In the Berlin study, the research team investigated the extent to which the intestinal flora changes due to excessive salt consumption. For two weeks, mice were given 0.3 grams of table salt every day with their food. Examination of the feces samples for the composition of the bacterial species showed that the number of some bacterial species was reduced and that some of them had disappeared completely from the digestive tract – the intestinal bacteria of the genus Lactobacillus, for example, could no longer be detected after 14 days of increased salt intake.

So, to what extent is this result transferable to humans? In a pilot study with twelve healthy men, the researchers tested the composition of bacteria in the digestive tract. The men were given six grams of table salt for 14 days in addition to their normal food. They consumed an average of 12-14 grams of table salt per day. The intestinal bacteria of the genus Lactobacillus also reacted in the test persons – and could not be detected at the end of the test.

Another interesting result of the study was that significantly fewer Th17 helper cells were formed in mice that had been fed a salt-rich diet and probiotic lactobacilli – and their blood pressure also decreased. It is not clear whether lactobacilli, which are mainly found in fermented foods such as sauerkraut, yogurt and cheese, have an effect like that of the probiotic lactobacilli that were added to the food – particularly since the researchers cannot rule out the possibility that there are other salt-sensitive bacterial species that have an important influence on health.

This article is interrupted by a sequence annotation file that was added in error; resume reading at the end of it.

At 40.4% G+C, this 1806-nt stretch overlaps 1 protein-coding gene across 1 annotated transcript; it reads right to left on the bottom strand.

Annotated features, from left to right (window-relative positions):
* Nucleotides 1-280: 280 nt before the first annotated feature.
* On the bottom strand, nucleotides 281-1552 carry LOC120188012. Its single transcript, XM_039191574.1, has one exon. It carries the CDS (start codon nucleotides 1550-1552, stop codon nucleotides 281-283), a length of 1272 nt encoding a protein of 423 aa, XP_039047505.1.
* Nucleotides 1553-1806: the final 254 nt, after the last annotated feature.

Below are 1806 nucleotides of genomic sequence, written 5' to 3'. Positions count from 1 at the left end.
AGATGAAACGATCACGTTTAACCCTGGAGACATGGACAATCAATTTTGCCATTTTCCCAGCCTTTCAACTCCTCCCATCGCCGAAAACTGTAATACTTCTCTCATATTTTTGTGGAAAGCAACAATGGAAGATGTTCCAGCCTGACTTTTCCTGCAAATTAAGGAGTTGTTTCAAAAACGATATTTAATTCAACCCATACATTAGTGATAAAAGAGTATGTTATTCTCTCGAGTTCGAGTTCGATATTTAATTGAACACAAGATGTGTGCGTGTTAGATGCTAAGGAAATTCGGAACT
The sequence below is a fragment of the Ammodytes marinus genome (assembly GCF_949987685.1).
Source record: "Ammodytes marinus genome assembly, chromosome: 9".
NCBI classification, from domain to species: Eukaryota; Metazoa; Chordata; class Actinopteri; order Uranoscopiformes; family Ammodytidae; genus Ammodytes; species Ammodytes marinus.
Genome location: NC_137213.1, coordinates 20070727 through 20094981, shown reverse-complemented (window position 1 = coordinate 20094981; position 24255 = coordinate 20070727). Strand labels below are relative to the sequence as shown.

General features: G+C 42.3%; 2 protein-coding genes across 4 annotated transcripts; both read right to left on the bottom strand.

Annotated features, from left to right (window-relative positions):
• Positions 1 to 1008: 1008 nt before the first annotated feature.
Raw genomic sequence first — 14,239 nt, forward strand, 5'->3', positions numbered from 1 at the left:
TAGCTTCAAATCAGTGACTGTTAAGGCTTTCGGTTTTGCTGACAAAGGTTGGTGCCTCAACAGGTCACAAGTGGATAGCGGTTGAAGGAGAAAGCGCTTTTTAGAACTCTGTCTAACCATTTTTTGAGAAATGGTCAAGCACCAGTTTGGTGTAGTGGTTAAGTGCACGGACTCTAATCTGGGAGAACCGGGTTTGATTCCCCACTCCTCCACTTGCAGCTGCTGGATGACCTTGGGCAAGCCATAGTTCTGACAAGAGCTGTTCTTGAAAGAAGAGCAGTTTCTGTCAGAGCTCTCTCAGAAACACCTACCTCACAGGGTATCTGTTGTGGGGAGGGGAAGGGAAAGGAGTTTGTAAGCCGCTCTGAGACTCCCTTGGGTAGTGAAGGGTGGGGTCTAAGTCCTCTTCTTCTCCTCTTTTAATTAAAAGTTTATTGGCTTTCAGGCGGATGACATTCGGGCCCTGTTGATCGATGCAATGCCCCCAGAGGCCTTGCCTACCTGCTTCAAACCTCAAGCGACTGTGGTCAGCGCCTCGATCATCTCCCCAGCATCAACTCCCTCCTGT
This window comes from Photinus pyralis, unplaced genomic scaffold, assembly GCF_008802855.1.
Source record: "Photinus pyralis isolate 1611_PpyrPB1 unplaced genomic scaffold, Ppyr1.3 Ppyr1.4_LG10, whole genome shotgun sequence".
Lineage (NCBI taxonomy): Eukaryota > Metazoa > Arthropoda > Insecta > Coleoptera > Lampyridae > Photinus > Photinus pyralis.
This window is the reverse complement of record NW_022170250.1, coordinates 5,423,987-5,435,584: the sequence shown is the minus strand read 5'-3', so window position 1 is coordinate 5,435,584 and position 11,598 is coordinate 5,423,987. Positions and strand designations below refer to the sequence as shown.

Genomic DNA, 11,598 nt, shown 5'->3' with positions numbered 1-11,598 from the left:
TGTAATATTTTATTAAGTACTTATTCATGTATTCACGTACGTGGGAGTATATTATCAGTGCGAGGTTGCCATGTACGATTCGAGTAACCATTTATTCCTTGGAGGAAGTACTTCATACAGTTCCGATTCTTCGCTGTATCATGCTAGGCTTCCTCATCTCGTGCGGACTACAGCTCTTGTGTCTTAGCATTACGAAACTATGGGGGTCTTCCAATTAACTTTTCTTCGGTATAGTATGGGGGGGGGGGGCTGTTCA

Further studies are necessary to shed more light on this – and the results of these studies may enable us to counteract autoimmune diseases with an individually-adapted probiotic therapy. This is something to look forward to!

Silvia Bürkle
Metabolic Balance

Easter Eggs & and the issue with Cholesterol

The Easter Eggs – cooked and colorfully dyed, now before Easter you can find hard boiled eggs in the stores! They are traditionally part of Easter and should symbolize fertility and new life.easter-eggs-3213085_1280

Not only at Easter, the egg is booming: on average, Germans eat 210 eggs per year, according to the Federal Statistics Office. In the U.S. statista reports 274 eggs per capita consumption. This is no wonder, because eggs can be used to prepare and refine numerous dishes. But the rumor persists that eggs are unhealthy. Cholesterol is the name of the villain to whom the eggs owe their bad reputation and is said to be partly responsible for atherosclerosis, stroke and heart attack. Although eggs are one of the high-cholesterol foods, fortunately this is not the only ingredient that eggs have. In addition to high-quality protein, vitamins and minerals, the egg yolk also contains lecithin (phosphatidylcholine), which largely blocks the absorption of cholesterol into the body – as has been confirmed in various studies. Therefore, you can enjoy your Easter eggs!